Steve Fraser, The Age of Acquiescence: The Life and Death of American Resistance to Organized Wealth and Power (Basic Books, March 2016 [2015])
Walter A. Friedman, Fortune Tellers: The Story of America's First Economic Forecasters (Princeton University Press, April 2016 [2013])
Michele Gillespie, Katharine and R. J. Reynolds: Partners of Fortune in the Making of the New South (University of Georgia Press, April 2016 [2012])
Jessica L. Goldberg, Trade and Institutions in the Medieval Mediterranean: The Geniza Merchants and Their Business World (Cambridge University Press, February 2016 [2012])
Richard J. Grace, Opium and Empire: The Lives and Careers of William Jardine and James Matheson (McGill-Queens University Press, March 2016 [2014])
Charles K. Hyde, Copper for America: The United States Copper Industry from Colonial Times to the 1990s (University of Arizona Press, March 2016 [1998])
Kevin M. Kruse, One Nation, Under God: How Corporate America Invented Christian America (Basic Books, May, 2016 [2015])
Marc Levinson, The Box: How the Shipping Container Made the World Smaller and the World Economy Bigger; 2d ed. (Princeton University Press, March 2016 [2006])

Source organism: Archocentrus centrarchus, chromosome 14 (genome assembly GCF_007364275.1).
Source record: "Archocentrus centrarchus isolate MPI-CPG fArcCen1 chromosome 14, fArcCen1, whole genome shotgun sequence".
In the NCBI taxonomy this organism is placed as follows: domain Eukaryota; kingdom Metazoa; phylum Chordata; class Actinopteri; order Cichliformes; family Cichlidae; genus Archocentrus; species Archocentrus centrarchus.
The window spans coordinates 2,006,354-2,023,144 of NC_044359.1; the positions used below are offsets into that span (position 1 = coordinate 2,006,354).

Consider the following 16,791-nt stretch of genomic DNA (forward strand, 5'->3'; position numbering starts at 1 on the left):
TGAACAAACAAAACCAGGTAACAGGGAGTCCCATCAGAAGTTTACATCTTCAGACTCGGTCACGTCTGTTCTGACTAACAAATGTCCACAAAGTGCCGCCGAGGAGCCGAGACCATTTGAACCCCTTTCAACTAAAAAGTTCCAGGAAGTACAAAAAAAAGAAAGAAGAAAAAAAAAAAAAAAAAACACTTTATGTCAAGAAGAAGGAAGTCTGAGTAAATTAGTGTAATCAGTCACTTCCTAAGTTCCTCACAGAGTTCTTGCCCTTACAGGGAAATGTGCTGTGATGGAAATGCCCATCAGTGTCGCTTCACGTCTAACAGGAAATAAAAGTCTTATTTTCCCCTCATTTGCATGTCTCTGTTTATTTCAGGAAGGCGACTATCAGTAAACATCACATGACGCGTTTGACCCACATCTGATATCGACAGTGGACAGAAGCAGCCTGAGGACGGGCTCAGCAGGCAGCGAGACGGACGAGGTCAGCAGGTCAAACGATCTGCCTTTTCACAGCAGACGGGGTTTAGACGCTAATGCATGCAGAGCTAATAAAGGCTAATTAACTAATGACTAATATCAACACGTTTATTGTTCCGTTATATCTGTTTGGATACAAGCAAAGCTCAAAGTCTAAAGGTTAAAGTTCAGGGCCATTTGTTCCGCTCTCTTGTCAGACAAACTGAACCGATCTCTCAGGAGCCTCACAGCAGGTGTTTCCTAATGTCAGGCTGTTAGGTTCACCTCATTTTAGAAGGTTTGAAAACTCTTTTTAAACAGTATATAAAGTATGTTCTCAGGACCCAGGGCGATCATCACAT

Nelson Lichtenstein and Elizabeth Tandy Shermer, eds., The Right and Labor in America: Politics, Ideology, and Imagination (University of Pennsylvania Press, April 2016 [2012])
Sharon Ann Murphy, Anglo-American Life Insurance, 1800–1914 (Routledge, March 2016 [2013])
Larry Neal, A Concise History of International Finance, from Babylon to Bernanke (Cambridge University Press, January 2016 [2015])
Simon P. Newman, A New World of Labor: The Development of Plantation Slavery in the
British Atlantic (University of Pennsylvania Press, April 2016 [2013])
Mary Pilon, The Monopolists: Obsession, Fury, and the Scandal Behind the World's Favorite Board Game (Bloomsbury Publishing, February 2016 [2015])
Keetie E. Sluyterman, Dutch Enterprise in the 20th Century: Business Strategies in Small Open Country (Routledge, January 2016 [2005])
Peter Temin and David Vine, Keynes: Useful Economics for the World Economy (MIT Press, February 2016 [2014])
Timothy R. White, Blue-Collar Broadway: The Craft and Industry of American Theater (University of Pennsylvania Press, April 2016 [2014])
In addition, this winter Routledge has brought out many titles in its "Perspectives in Economic and Social History,"  "Studies in Business History,"  and Financial History series in paper.
    Finally, Princeton University Press's "Legacy Library" program continues to add titles of interest to that reprint series; it can be browsed by subject and original publication date here.


Wednesday, March 16, 2016

Reminder: BHC Meeting On-Line Registration Closes March 20